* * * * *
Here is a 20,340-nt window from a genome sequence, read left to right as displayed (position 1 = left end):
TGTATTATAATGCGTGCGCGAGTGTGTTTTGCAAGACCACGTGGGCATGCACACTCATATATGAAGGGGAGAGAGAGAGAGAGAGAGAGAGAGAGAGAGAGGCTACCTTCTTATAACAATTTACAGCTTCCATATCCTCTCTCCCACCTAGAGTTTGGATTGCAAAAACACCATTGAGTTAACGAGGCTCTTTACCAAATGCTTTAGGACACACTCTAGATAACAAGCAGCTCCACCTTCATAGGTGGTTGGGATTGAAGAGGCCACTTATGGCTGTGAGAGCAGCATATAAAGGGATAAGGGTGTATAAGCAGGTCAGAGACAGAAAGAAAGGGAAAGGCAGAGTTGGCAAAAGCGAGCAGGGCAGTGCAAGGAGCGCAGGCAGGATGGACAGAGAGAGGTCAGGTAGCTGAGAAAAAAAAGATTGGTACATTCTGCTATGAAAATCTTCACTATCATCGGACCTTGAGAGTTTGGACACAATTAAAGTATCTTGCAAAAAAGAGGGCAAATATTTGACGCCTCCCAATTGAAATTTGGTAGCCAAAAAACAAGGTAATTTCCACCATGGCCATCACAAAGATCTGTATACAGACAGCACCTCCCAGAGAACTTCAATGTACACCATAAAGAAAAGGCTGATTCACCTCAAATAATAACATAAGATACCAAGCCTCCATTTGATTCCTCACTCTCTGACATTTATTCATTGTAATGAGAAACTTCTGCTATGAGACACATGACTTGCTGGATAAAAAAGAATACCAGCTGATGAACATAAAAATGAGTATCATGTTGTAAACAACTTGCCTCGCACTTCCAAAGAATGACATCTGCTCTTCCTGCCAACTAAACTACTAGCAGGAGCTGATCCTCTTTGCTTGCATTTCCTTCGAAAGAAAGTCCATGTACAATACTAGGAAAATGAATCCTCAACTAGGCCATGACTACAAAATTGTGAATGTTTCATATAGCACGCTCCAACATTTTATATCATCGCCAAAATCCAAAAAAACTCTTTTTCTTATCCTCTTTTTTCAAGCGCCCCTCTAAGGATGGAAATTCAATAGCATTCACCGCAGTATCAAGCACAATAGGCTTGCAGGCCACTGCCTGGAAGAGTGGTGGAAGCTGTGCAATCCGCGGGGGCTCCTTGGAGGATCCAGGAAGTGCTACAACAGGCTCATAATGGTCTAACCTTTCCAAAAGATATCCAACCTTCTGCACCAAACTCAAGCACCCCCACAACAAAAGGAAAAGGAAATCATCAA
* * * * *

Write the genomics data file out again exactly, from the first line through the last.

Here is a 20,340-nt window from a genome sequence, read left to right as displayed (position 1 = left end):
TGTATTATAATGCGTGCGCGAGTGTGTTTTGCAAGACCACGTGGGCATGCACACTCATATATGAAGGGGAGAGAGAGAGAGAGAGAGAGAGAGAGAGAGAGGCTACCTTCTTATAACAATTTACAGCTTCCATATCCTCTCTCCCACCTAGAGTTTGGATTGCAAAAACACCATTGAGTTAACGAGGCTCTTTACCAAATGCTTTAGGACACACTCTAGATAACAAGCAGCTCCACCTTCATAGGTGGTTGGGATTGAAGAGGCCACTTATGGCTGTGAGAGCAGCATATAAAGGGATAAGGGTGTATAAGCAGGTCAGAGACAGAAAGAAAGGGAAAGGCAGAGTTGGCAAAAGCGAGCAGGGCAGTGCAAGGAGCGCAGGCAGGATGGACAGAGAGAGGTCAGGTAGCTGAGAAAAAAAAGATTGGTACATTCTGCTATGAAAATCTTCACTATCATCGGACCTTGAGAGTTTGGACACAATTAAAGTATCTTGCAAAAAAGAGGGCAAATATTTGACGCCTCCCAATTGAAATTTGGTAGCCAAAAAACAAGGTAATTTCCACCATGGCCATCACAAAGATCTGTATACAGACAGCACCTCCCAGAGAACTTCAATGTACACCATAAAGAAAAGGCTGATTCACCTCAAATAATAACATAAGATACCAAGCCTCCATTTGATTCCTCACTCTCTGACATTTATTCATTGTAATGAGAAACTTCTGCTATGAGACACATGACTTGCTGGATAAAAAAGAATACCAGCTGATGAACATAAAAATGAGTATCATGTTGTAAACAACTTGCCTCGCACTTCCAAAGAATGACATCTGCTCTTCCTGCCAACTAAACTACTAGCAGGAGCTGATCCTCTTTGCTTGCATTTCCTTCGAAAGAAAGTCCATGTACAATACTAGGAAAATGAATCCTCAACTAGGCCATGACTACAAAATTGTGAATGTTTCATATAGCACGCTCCAACATTTTATATCATCGCCAAAATCCAAAAAAACTCTTTTTCTTATCCTCTTTTTTCAAGCGCCCCTCTAAGGATGGAAATTCAATAGCATTCACCGCAGTATCAAGCACAATAGGCTTGCAGGCCACTGCCTGGAAGAGTGGTGGAAGCTGTGCAATCCGCGGGGGCTCCTTGGAGGATCCAGGAAGTGCTACAACAGGCTCATAATGGTCTAACCTTTCCAAAAGATATCCAACCTTCTGCACCAAACTCAAGCACCCCCACAACAAAAGGAAAAGGAAATCATCAA